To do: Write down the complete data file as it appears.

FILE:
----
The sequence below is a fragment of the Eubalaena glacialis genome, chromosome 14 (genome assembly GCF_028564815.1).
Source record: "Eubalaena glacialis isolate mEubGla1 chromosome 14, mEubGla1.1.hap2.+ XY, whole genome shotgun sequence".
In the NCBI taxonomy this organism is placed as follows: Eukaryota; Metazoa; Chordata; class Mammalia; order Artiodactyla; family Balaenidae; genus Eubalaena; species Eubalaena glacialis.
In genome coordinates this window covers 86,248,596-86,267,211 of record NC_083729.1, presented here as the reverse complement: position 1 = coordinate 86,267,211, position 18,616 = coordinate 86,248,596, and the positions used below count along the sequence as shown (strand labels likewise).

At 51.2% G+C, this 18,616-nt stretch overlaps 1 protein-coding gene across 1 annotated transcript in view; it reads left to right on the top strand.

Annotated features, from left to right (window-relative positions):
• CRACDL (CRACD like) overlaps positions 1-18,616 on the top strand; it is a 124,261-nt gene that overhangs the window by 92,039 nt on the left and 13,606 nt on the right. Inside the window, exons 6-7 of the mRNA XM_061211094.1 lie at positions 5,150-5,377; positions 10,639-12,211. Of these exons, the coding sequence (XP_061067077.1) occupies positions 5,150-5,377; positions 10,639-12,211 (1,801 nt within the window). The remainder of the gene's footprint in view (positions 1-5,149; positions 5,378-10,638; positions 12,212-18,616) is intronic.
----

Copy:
The sequence below is a fragment of the Eubalaena glacialis genome, chromosome 14 (genome assembly GCF_028564815.1).
Source record: "Eubalaena glacialis isolate mEubGla1 chromosome 14, mEubGla1.1.hap2.+ XY, whole genome shotgun sequence".
In the NCBI taxonomy this organism is placed as follows: Eukaryota; Metazoa; Chordata; class Mammalia; order Artiodactyla; family Balaenidae; genus Eubalaena; species Eubalaena glacialis.
In genome coordinates this window covers 86,248,596-86,267,211 of record NC_083729.1, presented here as the reverse complement: position 1 = coordinate 86,267,211, position 18,616 = coordinate 86,248,596, and the positions used below count along the sequence as shown (strand labels likewise).

At 51.2% G+C, this 18,616-nt stretch overlaps 1 protein-coding gene across 1 annotated transcript in view; it reads left to right on the top strand.

Annotated features, from left to right (window-relative positions):
• CRACDL (CRACD like) overlaps positions 1-18,616 on the top strand; it is a 124,261-nt gene that overhangs the window by 92,039 nt on the left and 13,606 nt on the right. Inside the window, exons 6-7 of the mRNA XM_061211094.1 lie at positions 5,150-5,377; positions 10,639-12,211. Of these exons, the coding sequence (XP_061067077.1) occupies positions 5,150-5,377; positions 10,639-12,211 (1,801 nt within the window). The remainder of the gene's footprint in view (positions 1-5,149; positions 5,378-10,638; positions 12,212-18,616) is intronic.